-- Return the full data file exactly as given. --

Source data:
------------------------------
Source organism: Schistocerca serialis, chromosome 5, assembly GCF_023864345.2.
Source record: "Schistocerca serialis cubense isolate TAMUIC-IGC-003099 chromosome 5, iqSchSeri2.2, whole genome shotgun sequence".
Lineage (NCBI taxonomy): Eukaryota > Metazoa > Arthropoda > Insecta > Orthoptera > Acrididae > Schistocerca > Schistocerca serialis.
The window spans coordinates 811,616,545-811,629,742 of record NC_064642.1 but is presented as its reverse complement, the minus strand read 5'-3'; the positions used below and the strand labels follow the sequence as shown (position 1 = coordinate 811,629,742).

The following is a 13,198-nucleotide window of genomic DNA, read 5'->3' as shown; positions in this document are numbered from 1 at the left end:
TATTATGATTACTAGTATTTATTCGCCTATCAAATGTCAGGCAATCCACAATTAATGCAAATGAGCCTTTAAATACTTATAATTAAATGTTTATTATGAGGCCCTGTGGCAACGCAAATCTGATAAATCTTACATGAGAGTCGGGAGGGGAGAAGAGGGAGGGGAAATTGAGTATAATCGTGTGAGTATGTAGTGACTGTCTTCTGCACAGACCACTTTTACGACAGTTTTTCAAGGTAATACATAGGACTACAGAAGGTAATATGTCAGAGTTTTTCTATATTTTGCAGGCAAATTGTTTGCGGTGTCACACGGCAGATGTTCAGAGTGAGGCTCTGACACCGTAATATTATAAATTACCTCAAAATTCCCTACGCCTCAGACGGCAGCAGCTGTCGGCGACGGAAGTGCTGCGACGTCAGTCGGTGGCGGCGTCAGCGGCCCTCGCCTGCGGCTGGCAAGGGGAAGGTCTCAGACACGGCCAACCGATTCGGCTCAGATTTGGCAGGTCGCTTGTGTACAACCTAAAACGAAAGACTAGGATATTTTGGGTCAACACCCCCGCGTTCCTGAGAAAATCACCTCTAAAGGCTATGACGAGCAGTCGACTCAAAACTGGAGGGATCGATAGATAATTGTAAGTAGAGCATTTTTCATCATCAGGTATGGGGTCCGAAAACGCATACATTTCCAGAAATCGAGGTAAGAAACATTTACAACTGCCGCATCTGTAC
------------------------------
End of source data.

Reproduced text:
Source organism: Schistocerca serialis, chromosome 5, assembly GCF_023864345.2.
Source record: "Schistocerca serialis cubense isolate TAMUIC-IGC-003099 chromosome 5, iqSchSeri2.2, whole genome shotgun sequence".
Lineage (NCBI taxonomy): Eukaryota > Metazoa > Arthropoda > Insecta > Orthoptera > Acrididae > Schistocerca > Schistocerca serialis.
The window spans coordinates 811,616,545-811,629,742 of record NC_064642.1 but is presented as its reverse complement, the minus strand read 5'-3'; the positions used below and the strand labels follow the sequence as shown (position 1 = coordinate 811,629,742).

The following is a 13,198-nucleotide window of genomic DNA, read 5'->3' as shown; positions in this document are numbered from 1 at the left end:
TATTATGATTACTAGTATTTATTCGCCTATCAAATGTCAGGCAATCCACAATTAATGCAAATGAGCCTTTAAATACTTATAATTAAATGTTTATTATGAGGCCCTGTGGCAACGCAAATCTGATAAATCTTACATGAGAGTCGGGAGGGGAGAAGAGGGAGGGGAAATTGAGTATAATCGTGTGAGTATGTAGTGACTGTCTTCTGCACAGACCACTTTTACGACAGTTTTTCAAGGTAATACATAGGACTACAGAAGGTAATATGTCAGAGTTTTTCTATATTTTGCAGGCAAATTGTTTGCGGTGTCACACGGCAGATGTTCAGAGTGAGGCTCTGACACCGTAATATTATAAATTACCTCAAAATTCCCTACGCCTCAGACGGCAGCAGCTGTCGGCGACGGAAGTGCTGCGACGTCAGTCGGTGGCGGCGTCAGCGGCCCTCGCCTGCGGCTGGCAAGGGGAAGGTCTCAGACACGGCCAACCGATTCGGCTCAGATTTGGCAGGTCGCTTGTGTACAACCTAAAACGAAAGACTAGGATATTTTGGGTCAACACCCCCGCGTTCCTGAGAAAATCACCTCTAAAGGCTATGACGAGCAGTCGACTCAAAACTGGAGGGATCGATAGATAATTGTAAGTAGAGCATTTTTCATCATCAGGTATGGGGTCCGAAAACGCATACATTTCCAGAAATCGAGGTAAGAAACATTTACAACTGCCGCATCTGTAC